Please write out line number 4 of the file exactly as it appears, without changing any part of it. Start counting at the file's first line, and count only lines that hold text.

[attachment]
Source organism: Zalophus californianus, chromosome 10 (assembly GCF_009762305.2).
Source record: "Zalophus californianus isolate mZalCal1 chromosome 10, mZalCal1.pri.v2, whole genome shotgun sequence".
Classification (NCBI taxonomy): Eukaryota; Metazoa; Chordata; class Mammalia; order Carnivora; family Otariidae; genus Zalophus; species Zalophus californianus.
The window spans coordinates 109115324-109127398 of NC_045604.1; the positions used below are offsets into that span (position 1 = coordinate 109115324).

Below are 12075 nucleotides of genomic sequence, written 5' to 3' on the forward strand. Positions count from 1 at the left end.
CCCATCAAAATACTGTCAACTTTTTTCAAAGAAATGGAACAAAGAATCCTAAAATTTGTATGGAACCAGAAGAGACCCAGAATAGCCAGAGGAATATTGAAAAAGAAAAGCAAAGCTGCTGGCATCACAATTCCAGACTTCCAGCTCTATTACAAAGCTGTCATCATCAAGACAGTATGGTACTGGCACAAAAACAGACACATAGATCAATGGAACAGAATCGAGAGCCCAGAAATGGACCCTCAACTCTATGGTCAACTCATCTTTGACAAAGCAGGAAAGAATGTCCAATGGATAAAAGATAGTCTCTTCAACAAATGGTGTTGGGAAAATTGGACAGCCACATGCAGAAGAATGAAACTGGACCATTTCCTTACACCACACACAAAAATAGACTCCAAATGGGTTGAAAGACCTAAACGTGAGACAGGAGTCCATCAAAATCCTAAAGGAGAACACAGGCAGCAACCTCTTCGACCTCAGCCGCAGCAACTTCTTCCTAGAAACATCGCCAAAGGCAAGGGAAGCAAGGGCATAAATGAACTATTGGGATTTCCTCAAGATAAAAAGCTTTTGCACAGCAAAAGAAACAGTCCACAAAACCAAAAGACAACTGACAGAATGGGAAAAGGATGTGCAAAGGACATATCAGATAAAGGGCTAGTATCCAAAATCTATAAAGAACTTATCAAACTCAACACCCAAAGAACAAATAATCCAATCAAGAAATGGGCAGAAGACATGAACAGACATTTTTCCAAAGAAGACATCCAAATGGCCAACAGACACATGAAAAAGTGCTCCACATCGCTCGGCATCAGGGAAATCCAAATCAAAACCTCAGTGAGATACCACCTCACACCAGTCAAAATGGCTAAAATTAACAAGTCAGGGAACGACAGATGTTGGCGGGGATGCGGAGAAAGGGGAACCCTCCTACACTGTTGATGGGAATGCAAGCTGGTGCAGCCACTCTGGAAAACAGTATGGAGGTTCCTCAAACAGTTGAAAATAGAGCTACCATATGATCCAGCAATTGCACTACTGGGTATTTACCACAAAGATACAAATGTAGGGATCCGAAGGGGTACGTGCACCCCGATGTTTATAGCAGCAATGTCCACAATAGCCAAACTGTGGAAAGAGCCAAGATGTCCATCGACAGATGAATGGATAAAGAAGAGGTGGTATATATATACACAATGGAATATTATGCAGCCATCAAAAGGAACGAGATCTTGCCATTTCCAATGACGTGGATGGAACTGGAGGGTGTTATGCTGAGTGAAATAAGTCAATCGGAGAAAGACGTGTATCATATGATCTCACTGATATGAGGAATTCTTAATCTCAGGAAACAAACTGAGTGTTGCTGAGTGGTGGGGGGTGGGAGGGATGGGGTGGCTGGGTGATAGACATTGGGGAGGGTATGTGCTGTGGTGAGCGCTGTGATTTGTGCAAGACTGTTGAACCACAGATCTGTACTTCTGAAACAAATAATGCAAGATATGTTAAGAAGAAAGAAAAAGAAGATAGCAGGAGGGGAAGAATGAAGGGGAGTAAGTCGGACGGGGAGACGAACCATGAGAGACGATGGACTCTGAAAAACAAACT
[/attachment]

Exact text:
The window spans coordinates 109115324-109127398 of NC_045604.1; the positions used below are offsets into that span (position 1 = coordinate 109115324).